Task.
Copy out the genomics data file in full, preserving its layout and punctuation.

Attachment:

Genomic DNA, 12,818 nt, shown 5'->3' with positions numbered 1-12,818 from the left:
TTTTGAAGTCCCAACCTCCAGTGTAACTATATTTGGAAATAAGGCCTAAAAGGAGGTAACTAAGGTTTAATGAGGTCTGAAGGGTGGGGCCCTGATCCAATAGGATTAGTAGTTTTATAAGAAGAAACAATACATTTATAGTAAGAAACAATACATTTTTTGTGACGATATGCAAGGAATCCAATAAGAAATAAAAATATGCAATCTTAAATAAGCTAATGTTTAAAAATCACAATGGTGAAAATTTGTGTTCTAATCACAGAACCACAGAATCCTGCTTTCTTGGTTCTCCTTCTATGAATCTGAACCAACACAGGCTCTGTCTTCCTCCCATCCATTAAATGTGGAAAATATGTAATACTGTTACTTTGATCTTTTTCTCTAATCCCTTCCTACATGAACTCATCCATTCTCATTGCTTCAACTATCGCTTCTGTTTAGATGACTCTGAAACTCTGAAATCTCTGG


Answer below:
Genomic DNA, 12,818 nt, shown 5'->3' with positions numbered 1-12,818 from the left:
TTTTGAAGTCCCAACCTCCAGTGTAACTATATTTGGAAATAAGGCCTAAAAGGAGGTAACTAAGGTTTAATGAGGTCTGAAGGGTGGGGCCCTGATCCAATAGGATTAGTAGTTTTATAAGAAGAAACAATACATTTATAGTAAGAAACAATACATTTTTTGTGACGATATGCAAGGAATCCAATAAGAAATAAAAATATGCAATCTTAAATAAGCTAATGTTTAAAAATCACAATGGTGAAAATTTGTGTTCTAATCACAGAACCACAGAATCCTGCTTTCTTGGTTCTCCTTCTATGAATCTGAACCAACACAGGCTCTGTCTTCCTCCCATCCATTAAATGTGGAAAATATGTAATACTGTTACTTTGATCTTTTTCTCTAATCCCTTCCTACATGAACTCATCCATTCTCATTGCTTCAACTATCGCTTCTGTTTAGATGACTCTGAAACTCTGAAATCTCTGG